Taiwan redesigned its passport so people won’t mistake it with China
Every Tuesday and Thursday, Inkstone Explains unravels the ideas and context behind the headlines to help you understand news about China. After Trump met with Chinese President Xi Jinping at the Group of 20 summit in 2017, the White House issued a transcript of what the American president told reporters before he went into the meeting. It was a routine practice, except that the Trump administration made a mistake: the statement called Xi the president of the Republic of China. The Republic of China (ROC) is Taiwan’s government, which sits in the Taiwanese capital of Taipei. Xi is the president of the People’s Republic of China (PRC), and he rules from the lush quarters of Zhongnanhai in Bei
China Trends: fans mourn Chadwick Boseman, and the stigma of leaving work on time
Every Tuesday and Thursday, China Trends takes the pulse of the Chinese social media to keep you in the loop of what the world's biggest internet population is talking about. Marvel fans mourn Chadwick Boseman Chinese social media is in mourning after the death of Chadwick Boseman, known for his role as Marvel’s Black Panther. The actor died at age 43 after a four-year battle with colon cancer, according to an announcement posted on Friday night on his social media accounts. Over the weekend, Chinese social media platforms have been flooded with tributes, clips and pictures of Boseman. “This came too suddenly,” said a blogger on Weibo. “He left at such a young age. It is a big loss for the
China is home to 18 of the 20 most surveilled cities in the world
China is home to 18 of the world’s 20 most monitored cities and over half the surveillance cameras in use globally, according to a study by British technology website Comparitech. According to the research, of non-Chinese cities, London ranked third while Hyderabad in India took 16th place. But while the use of live video surveillance continues to grow, the study said that more cameras do not necessarily reduce crime rates. “A primary argument in favor of closed-circuit television (CCTV) surveillance is improved law enforcement and crime prevention … [But] a higher number of cameras just barely correlates with a lower crime index,” it said. The study compared the number of public surveillan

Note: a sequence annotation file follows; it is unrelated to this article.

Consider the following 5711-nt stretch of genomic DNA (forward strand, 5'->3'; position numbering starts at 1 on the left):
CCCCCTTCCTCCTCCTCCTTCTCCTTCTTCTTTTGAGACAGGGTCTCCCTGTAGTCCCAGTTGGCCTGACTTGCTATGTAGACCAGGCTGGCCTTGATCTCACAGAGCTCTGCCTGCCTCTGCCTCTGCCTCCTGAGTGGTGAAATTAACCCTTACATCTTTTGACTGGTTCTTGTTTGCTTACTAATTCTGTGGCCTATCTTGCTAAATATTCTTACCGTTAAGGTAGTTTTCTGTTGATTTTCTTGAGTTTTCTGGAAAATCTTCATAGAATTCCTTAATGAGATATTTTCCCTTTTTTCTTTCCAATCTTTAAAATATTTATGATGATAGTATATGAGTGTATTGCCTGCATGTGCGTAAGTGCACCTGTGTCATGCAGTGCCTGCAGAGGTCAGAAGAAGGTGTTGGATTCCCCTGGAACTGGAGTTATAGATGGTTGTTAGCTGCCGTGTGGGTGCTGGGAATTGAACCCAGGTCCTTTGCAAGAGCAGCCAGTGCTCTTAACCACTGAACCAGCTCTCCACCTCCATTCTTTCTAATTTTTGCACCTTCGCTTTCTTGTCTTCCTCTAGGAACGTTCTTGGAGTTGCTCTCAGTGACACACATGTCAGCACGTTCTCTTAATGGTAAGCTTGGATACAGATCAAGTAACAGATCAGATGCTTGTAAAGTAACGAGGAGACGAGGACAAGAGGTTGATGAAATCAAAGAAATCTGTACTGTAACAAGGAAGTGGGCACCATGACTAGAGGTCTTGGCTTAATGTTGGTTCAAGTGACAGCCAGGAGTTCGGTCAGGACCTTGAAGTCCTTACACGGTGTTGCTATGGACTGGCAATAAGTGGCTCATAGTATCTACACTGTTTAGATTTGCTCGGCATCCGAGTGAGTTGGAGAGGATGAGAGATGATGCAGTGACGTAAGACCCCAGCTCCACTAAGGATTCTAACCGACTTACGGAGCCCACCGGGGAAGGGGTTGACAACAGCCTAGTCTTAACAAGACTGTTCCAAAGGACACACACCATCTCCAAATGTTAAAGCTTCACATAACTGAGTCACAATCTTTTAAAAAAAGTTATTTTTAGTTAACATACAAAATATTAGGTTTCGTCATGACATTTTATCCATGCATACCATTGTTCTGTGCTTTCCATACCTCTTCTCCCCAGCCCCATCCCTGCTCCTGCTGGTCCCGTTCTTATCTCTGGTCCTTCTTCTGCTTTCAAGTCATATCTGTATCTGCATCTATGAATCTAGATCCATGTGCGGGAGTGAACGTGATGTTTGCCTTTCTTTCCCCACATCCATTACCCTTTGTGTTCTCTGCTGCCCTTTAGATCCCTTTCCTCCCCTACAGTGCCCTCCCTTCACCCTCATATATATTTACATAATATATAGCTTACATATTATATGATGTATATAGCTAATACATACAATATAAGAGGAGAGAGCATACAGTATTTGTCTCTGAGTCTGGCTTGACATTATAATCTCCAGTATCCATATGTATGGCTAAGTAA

China launches its first Mars probe
China launched its first independent probe to Mars on Thursday, joining a growing number of countries aiming to lead exploration of Earth’s nearest neighbor. The probe, named Tianwen-1, was launched from the southern island of Hainan and is expected to reach Mars’ gravitational field next February, according to Chinese media. If the 5-tonne probe makes a successful landing on the fourth planet from the sun, it is expected to work for at least 90 Mars days – a little longer than three months on Earth. Tianwen-1 – the name means “questions to heaven” in Mandarin, inspired by an ancient poem by Qu Yuan – consists of an orbiter, a lander and a rover. The lander and rover will attempt a soft land
Health workers praised online, but face abuse during pandemic
Health workers around the world have been one of the most essential sectors in the fight against the coronavirus. But the pandemic has brought more violence and abuse to these integral workers.  The International Committee of the Red Cross said it received 208 reports of incidents against health care professionals in various countries between late February and April. They included harassment and violence, as well as stigmatization for treating the virus. Initial violent incidents against health workers were reported in China, where the virus first emerged. In late March, local news reported a CT scan operator in central Hubei province was attacked by two coronavirus patients who were frustra